Hunting > Big Game

Best of the West (Page 2)

Whether you prefer a DIY adventure or a fully guided hunt, “getting your goat” starts with pinpointing where and when to hunt. Read on and start hatching your plan.

As you consider units for a pronghorn hunt keep in mind the percentage of privately owned land vs. publicly owned within. If it’s a trophy-producing unit you can bet an elk ivory that outfitters have bid on hunting rights to the private property. If so you’ll either find yourself married to a section of public land or considering the option of paying a trespass fee to hunt across the fence.

Although limited public access can be a restrictive factor, consider the public location as you scout. Small slivers of BLM or state trust lands may provide the perfect corridor to an adjacent private oasis. The small parcel may also harbor resources such as water that can lure pronghorns over the fence and into your public-land ambush.

How to Tag a Trophy
Pronghorn seasons vary across the West. Some offer the distinct advantage of hunting during the September rut with a firearm like in Wyoming. Others push the general firearm seasons into October. It doesn’t matter. Pronghorns don’t hide out in thick cover like whitetails and elk. They prance around all day long in daylight, giving you a hunting show few species can duplicate. And unlike most big-game species that can be seen at dusk in one location but roam miles in the dark, pronghorns have a turkey tendency to roost near their sunset location and generally can be found nearby the next morning.
All of the above goes out the window when hunting pressure is applied. Although pronghorns still keep to their daytime movement, they’ll escape to nearby country void of roads and defined by harsh terrain. Look for them well beyond where the ATV trail ends.

Use this knowledge as a starting point. It includes a heavy dependence on maps with scouting that can be done at home then finalized with an on-site recon prior to the hunt. Begin by looking for areas in your hunting unit that don’t have roads but offer public-land access. Most hunters will hike 1 or 2 miles, but 3 is the max. Any areas with 3 square miles or more of country closed to motorized access will be a definite pronghorn refuge during the orange invasion.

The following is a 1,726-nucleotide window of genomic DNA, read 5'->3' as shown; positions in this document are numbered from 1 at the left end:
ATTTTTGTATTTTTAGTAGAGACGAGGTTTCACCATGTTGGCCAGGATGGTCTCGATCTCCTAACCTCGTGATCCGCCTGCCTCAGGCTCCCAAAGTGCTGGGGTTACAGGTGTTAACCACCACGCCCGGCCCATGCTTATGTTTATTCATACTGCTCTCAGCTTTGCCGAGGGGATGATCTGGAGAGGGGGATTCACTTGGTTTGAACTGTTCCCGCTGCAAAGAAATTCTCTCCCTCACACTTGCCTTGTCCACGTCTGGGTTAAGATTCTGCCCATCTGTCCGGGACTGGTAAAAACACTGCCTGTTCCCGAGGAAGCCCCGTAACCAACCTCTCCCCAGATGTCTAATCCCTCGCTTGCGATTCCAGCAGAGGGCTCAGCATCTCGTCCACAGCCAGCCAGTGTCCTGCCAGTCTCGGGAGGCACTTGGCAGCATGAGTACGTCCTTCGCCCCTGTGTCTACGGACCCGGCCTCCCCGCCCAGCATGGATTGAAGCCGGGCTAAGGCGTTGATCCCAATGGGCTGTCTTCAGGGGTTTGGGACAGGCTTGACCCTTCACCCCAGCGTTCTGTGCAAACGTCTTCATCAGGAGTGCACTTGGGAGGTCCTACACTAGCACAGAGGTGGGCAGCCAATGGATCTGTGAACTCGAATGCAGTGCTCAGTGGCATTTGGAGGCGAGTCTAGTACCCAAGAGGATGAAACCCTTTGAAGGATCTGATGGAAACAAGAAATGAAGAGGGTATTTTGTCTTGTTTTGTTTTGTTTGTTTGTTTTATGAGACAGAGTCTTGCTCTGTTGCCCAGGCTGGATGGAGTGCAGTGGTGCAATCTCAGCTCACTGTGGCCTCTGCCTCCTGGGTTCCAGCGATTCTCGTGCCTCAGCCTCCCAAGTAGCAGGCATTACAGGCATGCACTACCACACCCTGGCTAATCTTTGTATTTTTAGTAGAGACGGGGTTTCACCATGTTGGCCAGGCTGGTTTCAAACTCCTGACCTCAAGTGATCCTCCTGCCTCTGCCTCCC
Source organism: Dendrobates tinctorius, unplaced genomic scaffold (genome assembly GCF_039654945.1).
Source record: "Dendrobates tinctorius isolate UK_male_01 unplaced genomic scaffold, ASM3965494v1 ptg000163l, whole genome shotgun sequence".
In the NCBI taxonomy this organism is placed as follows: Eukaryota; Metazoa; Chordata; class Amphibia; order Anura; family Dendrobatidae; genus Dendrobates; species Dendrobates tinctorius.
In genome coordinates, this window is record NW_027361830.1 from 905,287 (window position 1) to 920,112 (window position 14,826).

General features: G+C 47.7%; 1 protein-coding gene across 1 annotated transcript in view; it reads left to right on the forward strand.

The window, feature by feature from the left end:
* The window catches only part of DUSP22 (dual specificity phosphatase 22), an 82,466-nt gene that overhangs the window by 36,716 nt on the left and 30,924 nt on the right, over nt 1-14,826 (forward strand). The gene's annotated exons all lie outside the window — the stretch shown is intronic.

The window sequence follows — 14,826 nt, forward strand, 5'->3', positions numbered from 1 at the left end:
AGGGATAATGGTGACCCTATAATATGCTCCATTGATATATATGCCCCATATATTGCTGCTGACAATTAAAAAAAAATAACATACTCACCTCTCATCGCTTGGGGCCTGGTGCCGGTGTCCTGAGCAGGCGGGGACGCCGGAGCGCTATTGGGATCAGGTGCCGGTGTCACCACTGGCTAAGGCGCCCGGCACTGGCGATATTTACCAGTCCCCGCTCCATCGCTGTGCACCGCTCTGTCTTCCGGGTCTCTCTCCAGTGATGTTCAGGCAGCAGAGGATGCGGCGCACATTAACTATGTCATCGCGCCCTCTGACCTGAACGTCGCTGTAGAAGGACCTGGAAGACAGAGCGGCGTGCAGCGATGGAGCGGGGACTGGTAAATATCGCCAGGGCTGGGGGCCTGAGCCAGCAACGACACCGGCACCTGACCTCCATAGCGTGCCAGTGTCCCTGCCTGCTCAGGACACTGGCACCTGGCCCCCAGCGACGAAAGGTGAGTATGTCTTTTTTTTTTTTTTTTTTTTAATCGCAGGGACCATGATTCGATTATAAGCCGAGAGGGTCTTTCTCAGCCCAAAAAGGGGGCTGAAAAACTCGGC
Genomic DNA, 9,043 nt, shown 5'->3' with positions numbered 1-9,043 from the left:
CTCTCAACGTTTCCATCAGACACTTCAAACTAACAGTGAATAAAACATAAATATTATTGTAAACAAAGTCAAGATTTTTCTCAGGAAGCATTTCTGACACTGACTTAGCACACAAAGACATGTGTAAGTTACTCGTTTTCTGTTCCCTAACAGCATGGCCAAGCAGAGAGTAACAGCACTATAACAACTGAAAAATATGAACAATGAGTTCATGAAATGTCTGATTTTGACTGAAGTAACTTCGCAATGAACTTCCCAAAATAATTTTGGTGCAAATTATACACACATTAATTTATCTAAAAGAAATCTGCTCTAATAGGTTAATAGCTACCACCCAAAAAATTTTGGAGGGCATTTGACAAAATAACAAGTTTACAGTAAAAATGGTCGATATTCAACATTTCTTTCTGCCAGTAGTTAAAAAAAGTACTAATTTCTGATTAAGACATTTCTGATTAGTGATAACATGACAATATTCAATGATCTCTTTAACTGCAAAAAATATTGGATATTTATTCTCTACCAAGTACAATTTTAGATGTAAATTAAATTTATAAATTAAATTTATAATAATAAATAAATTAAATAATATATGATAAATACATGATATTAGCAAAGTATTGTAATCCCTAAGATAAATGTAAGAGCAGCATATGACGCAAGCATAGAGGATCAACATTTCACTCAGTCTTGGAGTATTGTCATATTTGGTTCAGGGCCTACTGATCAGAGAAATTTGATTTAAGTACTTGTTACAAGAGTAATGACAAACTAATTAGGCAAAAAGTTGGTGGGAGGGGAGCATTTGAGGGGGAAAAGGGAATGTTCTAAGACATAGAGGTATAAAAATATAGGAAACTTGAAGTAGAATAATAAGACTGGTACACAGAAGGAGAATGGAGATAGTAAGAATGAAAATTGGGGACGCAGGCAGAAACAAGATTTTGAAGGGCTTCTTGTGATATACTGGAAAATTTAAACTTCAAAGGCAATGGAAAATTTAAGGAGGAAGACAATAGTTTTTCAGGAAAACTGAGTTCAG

Next, overlay topographical definitions and back them up with a Google Earth flyover to check for openness. Find a desolate rough patch with nearby water and you’ll likely land amid pronghorns during the season. I scouted a public-land area for my son’s first pronghorn hunt that exhibited these traits. Unfortunately, I was traveling for work so my brother and son headed out on opening day without me. Donning backpacks, the duo hiked into the large quadrant of public land and was deboning a buck by mid-morning.

Sometimes you just won’t be able to get far enough away from any road or trail. Don’t toss the maps yet. Look for remote corners and parcels adjacent to the best escape areas, private or public. Now make a plan to get there before the other hunters. The opening day or weekend rush of hunters on public land creates an unorganized pronghorn drive that pushes the animals to the farthest corners away from trails and trailheads. More than once I’ve left these same trailheads in the dark well before other hunters were even awake. This early assault allowed me to circle suspected herds and set up early so when hunters did arrive they moved the masses of pronghorns my way. I’ve shot several bucks using other hunters as my impromptu drivers.

Livestock also can be your friend, at least the faux kind anyway. Most pronghorns wade through livestock at some time during the year. Whereas pronghorn decoys can be a dicey gamble during a firearm season, you can use a cow decoy to hide behind and sneak up to sharp-eyed pronghorns. Move slowly and keep the decoy in front of your form to cut the distance across large basins or open pastures.

Several companies manufacture livestock decoys, but if you own a hay burner you can use a live horse as a mobile blind. Be sure the horse is calm and collected. If the animal isn’t accustomed to gunfire or the snap of a bowstring,ß it may pay to bring along a buddy for help. Once you cut the distance, have the shooter hide behind some natural cover while the horse wrangler moves the animal a safe distance away. If you’re successful, a set of portable panniers may be in order to eliminate the chore of backpacking pronghorn quarters. One of my greatest pronghorn adventures was sneaking up on unsuspecting bucks while hiding behind a saddle horse.

Pronghorns may not have the headgear of a heavy-horned muley or a majestic bulging elk, but they provide a challenge as Western as any John Wayne cattle drive. And you won’t find a more stunning setting as you hunt America’s sole survivor.

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